The Truth About Spring

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THE TRUTH ABOUT SPRING  is a pleasing 1965 lark showcasing Hayley Mills, her dad John, and James MacArthur, designed for young audiences of the era, with some nostalgic pull going for it today among fans who grew up with Mills and MacArthur in their Disney films. At 18, she gets “her first screen kiss” from MacArthur, still so youthful looking he could play naive at 27.  It’s a likeable group to spend some extra time with.

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Here, father John plays the rascal, free-breezing owner of a little sailboat, lazily plying the Caribbean with his tomboyish daughter.  Vacationing with a rich uncle (David Tomlinson), budding lawyer MacArthur impromptu joins the pair for some weeks of lollygagging. The trio engages in some mild treasure-adventure with humorously roguish competitors and of course a romance is struck between the young people.

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102 minutes of leisure, broadly but pleasingly played, and spiced by supporting work from villain-lite types hammed up by cagey pros Lionel Jeffries, Harry Andrews and Niall MacGinnis.  Jeffries is most amusing.  Nice, clean, old-fashioned material, though you almost get done in early from insistent scoring by Robert Farnon, which sees fit to cute-things-up and overboard. It’s supposed to be the Caribbean, but was filmed off Spain’s  Costa Brava  and if you’re savvy you might aha!-recognize those beaches & rocks from Mysterious Island and The Three Worlds Of Gulliver.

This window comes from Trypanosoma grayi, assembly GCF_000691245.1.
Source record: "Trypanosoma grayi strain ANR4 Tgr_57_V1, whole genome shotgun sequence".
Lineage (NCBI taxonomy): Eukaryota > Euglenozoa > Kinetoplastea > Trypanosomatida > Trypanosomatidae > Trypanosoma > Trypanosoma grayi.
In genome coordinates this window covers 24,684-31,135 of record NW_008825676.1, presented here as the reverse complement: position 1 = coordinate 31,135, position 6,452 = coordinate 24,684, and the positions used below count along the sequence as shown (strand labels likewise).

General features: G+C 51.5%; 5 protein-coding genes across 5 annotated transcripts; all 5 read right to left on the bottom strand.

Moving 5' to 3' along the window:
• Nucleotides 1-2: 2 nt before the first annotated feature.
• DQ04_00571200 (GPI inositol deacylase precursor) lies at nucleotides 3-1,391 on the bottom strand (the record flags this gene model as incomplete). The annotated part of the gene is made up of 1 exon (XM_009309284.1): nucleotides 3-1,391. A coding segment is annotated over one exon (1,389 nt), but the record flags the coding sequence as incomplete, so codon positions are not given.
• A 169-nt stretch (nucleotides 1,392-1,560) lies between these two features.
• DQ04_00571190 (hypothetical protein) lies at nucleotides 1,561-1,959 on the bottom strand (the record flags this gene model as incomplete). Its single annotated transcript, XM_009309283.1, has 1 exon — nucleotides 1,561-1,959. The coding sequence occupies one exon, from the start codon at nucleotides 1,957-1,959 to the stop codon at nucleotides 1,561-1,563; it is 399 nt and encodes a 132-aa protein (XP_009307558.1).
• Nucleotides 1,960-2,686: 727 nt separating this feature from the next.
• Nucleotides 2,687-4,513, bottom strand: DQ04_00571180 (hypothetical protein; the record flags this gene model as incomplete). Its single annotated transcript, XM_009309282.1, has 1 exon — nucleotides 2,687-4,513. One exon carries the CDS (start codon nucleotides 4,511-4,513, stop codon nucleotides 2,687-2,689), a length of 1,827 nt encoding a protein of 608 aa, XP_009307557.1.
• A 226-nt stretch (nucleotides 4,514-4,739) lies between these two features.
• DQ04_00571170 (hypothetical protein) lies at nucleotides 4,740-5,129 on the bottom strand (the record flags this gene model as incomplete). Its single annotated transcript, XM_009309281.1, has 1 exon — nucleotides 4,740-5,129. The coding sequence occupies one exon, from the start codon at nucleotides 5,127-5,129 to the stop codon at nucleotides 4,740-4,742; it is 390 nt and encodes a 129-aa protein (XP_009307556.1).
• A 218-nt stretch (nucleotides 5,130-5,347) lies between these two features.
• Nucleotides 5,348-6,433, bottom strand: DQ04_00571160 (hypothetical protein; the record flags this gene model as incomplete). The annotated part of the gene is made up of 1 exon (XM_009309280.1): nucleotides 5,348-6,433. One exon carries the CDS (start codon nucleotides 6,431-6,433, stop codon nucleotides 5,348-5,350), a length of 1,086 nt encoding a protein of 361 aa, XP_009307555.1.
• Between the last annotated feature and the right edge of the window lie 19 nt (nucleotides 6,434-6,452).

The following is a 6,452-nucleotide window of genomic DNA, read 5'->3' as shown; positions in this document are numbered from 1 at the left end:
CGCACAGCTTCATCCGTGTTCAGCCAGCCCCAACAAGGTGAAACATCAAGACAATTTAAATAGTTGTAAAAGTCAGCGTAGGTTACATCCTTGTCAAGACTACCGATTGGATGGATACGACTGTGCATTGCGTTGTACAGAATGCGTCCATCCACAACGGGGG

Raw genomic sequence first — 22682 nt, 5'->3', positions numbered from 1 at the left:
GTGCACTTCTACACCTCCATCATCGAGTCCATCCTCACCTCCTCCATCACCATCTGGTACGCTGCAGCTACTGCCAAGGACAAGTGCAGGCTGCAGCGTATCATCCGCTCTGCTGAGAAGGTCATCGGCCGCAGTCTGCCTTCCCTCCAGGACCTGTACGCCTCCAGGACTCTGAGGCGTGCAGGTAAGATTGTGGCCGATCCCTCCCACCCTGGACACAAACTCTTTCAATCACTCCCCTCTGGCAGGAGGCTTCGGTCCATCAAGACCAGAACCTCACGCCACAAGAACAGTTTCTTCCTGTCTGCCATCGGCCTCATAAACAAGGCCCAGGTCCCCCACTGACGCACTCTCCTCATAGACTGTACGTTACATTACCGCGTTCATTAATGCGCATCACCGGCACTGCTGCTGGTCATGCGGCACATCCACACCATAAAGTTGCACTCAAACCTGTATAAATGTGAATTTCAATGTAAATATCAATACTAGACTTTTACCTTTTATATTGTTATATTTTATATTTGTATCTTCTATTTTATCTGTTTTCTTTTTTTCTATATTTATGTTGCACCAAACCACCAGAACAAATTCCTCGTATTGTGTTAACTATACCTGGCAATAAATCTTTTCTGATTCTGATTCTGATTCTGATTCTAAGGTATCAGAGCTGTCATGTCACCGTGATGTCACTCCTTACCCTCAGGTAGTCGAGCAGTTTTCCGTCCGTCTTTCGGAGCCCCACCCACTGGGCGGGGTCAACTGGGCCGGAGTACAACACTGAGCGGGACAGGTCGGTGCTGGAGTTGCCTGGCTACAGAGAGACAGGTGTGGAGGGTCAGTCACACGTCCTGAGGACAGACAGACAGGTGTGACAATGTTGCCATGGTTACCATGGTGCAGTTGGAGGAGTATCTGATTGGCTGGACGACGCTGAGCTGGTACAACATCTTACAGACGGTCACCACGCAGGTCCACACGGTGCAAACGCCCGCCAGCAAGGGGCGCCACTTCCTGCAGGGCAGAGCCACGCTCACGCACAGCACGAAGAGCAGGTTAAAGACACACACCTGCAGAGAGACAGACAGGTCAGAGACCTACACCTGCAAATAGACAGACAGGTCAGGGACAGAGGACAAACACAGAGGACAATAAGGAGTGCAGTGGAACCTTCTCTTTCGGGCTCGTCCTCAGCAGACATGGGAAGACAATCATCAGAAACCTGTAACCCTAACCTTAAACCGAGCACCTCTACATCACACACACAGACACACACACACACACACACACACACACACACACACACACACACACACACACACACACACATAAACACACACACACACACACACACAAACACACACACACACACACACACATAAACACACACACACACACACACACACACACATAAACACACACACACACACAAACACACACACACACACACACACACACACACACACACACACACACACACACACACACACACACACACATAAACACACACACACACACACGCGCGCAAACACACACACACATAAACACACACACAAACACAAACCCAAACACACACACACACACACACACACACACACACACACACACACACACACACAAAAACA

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James Lee Barrett adapted from a 1921 novel by Henry De Veer Stacpoole, who penned a daunting ninety-three books between 1894 and 1949, the most famous being “The Blue Lagoon”. The title for this one was “Satan: A Romance Of The Bahamas”, but The Truth About Spring had a less spooky sound to it.

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Directed by Richard Thorpe, this character comedy served as a coming-of-age pic for both.  She began to branch out into adult roles in pictures like The Chalk Garden, Sky West And Crooked (directed by her father), and The Family Way and MacArthur likewise landed supporting gigs in The Bedford Incident and Battle Of The Bulge (his 11-year run on Hawaii Five-O started in ’68).

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No figures on grosses to be found, other than US rentals of $1,500,000,which suggest a gross probably twice that and more, with overseas revenue, likely making for a tidy profit. When they did the advertising for the film, they couldn’t quite decide what age & crowd to pitch, as the posters below suggest.

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